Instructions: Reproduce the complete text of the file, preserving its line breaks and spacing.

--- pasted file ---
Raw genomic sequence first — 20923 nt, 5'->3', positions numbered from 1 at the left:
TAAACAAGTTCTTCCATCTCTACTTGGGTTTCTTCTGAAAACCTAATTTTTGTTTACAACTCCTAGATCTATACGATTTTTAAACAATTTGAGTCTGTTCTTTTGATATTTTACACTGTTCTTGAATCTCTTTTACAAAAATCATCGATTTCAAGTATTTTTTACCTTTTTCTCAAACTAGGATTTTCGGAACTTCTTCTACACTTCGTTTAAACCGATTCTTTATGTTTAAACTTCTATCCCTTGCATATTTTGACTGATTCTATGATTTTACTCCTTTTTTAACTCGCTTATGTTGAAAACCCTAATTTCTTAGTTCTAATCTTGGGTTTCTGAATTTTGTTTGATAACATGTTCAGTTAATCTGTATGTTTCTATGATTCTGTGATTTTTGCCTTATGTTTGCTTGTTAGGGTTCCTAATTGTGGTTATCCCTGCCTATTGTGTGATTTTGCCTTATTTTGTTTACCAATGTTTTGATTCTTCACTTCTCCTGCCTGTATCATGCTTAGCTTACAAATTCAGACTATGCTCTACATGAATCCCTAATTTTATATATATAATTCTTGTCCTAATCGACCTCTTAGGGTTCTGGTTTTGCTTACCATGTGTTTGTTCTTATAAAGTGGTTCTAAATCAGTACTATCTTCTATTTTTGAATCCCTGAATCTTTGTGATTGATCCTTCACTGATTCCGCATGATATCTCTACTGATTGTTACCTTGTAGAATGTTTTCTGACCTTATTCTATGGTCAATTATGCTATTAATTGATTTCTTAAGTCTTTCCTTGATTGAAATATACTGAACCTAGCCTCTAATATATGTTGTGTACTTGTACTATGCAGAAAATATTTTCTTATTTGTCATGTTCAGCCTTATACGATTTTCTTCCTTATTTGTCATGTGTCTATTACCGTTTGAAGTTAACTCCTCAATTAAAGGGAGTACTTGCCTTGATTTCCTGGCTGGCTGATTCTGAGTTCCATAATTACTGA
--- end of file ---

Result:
Raw genomic sequence first — 20923 nt, 5'->3', positions numbered from 1 at the left:
TAAACAAGTTCTTCCATCTCTACTTGGGTTTCTTCTGAAAACCTAATTTTTGTTTACAACTCCTAGATCTATACGATTTTTAAACAATTTGAGTCTGTTCTTTTGATATTTTACACTGTTCTTGAATCTCTTTTACAAAAATCATCGATTTCAAGTATTTTTTACCTTTTTCTCAAACTAGGATTTTCGGAACTTCTTCTACACTTCGTTTAAACCGATTCTTTATGTTTAAACTTCTATCCCTTGCATATTTTGACTGATTCTATGATTTTACTCCTTTTTTAACTCGCTTATGTTGAAAACCCTAATTTCTTAGTTCTAATCTTGGGTTTCTGAATTTTGTTTGATAACATGTTCAGTTAATCTGTATGTTTCTATGATTCTGTGATTTTTGCCTTATGTTTGCTTGTTAGGGTTCCTAATTGTGGTTATCCCTGCCTATTGTGTGATTTTGCCTTATTTTGTTTACCAATGTTTTGATTCTTCACTTCTCCTGCCTGTATCATGCTTAGCTTACAAATTCAGACTATGCTCTACATGAATCCCTAATTTTATATATATAATTCTTGTCCTAATCGACCTCTTAGGGTTCTGGTTTTGCTTACCATGTGTTTGTTCTTATAAAGTGGTTCTAAATCAGTACTATCTTCTATTTTTGAATCCCTGAATCTTTGTGATTGATCCTTCACTGATTCCGCATGATATCTCTACTGATTGTTACCTTGTAGAATGTTTTCTGACCTTATTCTATGGTCAATTATGCTATTAATTGATTTCTTAAGTCTTTCCTTGATTGAAATATACTGAACCTAGCCTCTAATATATGTTGTGTACTTGTACTATGCAGAAAATATTTTCTTATTTGTCATGTTCAGCCTTATACGATTTTCTTCCTTATTTGTCATGTGTCTATTACCGTTTGAAGTTAACTCCTCAATTAAAGGGAGTACTTGCCTTGATTTCCTGGCTGGCTGATTCTGAGTTCCATAATTACTGA